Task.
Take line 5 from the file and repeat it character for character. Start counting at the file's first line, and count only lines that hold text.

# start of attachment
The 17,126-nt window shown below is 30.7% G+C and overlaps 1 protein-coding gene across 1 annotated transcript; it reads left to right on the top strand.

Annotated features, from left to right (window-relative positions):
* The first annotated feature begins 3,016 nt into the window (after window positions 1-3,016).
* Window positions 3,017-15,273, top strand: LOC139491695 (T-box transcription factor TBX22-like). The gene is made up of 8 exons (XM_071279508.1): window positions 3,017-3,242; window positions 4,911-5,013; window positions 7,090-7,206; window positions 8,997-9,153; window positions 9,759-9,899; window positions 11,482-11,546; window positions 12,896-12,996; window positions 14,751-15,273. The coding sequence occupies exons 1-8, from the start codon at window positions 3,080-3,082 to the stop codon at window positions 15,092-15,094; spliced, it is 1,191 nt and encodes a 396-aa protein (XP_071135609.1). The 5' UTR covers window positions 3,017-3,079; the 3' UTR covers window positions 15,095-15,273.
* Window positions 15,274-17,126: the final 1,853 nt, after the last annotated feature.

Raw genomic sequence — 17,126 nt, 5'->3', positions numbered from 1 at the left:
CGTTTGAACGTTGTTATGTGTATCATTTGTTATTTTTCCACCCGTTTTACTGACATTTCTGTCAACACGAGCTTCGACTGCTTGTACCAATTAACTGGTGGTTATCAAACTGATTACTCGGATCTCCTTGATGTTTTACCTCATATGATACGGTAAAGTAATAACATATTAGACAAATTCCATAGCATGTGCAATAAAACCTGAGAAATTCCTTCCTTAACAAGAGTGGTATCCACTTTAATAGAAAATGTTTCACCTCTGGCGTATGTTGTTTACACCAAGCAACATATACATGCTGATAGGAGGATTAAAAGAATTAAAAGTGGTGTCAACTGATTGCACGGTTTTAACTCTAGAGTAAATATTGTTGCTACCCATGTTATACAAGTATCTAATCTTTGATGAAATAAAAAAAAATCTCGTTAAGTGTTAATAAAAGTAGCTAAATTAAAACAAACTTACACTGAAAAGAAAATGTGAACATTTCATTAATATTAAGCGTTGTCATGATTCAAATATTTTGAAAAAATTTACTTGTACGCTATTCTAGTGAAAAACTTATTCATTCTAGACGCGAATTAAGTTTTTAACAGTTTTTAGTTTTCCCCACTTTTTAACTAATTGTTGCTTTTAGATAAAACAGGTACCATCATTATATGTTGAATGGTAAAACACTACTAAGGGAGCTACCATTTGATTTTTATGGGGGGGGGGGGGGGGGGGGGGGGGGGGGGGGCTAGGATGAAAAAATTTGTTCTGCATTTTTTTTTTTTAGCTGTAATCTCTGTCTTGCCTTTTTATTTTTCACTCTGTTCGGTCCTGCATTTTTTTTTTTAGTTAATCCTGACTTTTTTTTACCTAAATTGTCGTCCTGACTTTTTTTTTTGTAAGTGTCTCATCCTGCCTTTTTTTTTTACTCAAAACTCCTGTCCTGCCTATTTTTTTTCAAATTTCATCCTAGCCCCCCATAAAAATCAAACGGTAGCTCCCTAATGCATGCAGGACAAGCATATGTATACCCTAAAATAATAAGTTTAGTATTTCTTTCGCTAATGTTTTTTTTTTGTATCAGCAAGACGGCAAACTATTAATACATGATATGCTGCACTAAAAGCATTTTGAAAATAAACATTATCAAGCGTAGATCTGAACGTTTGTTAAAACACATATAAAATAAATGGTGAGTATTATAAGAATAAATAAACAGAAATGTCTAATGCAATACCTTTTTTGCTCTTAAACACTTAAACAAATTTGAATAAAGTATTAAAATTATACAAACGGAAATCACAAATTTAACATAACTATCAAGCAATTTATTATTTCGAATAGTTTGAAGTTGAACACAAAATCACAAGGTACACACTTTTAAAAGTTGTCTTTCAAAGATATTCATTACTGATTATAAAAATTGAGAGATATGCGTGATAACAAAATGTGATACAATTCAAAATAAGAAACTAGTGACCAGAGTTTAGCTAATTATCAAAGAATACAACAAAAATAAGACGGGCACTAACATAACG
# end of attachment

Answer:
* Window positions 15,274-17,126: the final 1,853 nt, after the last annotated feature.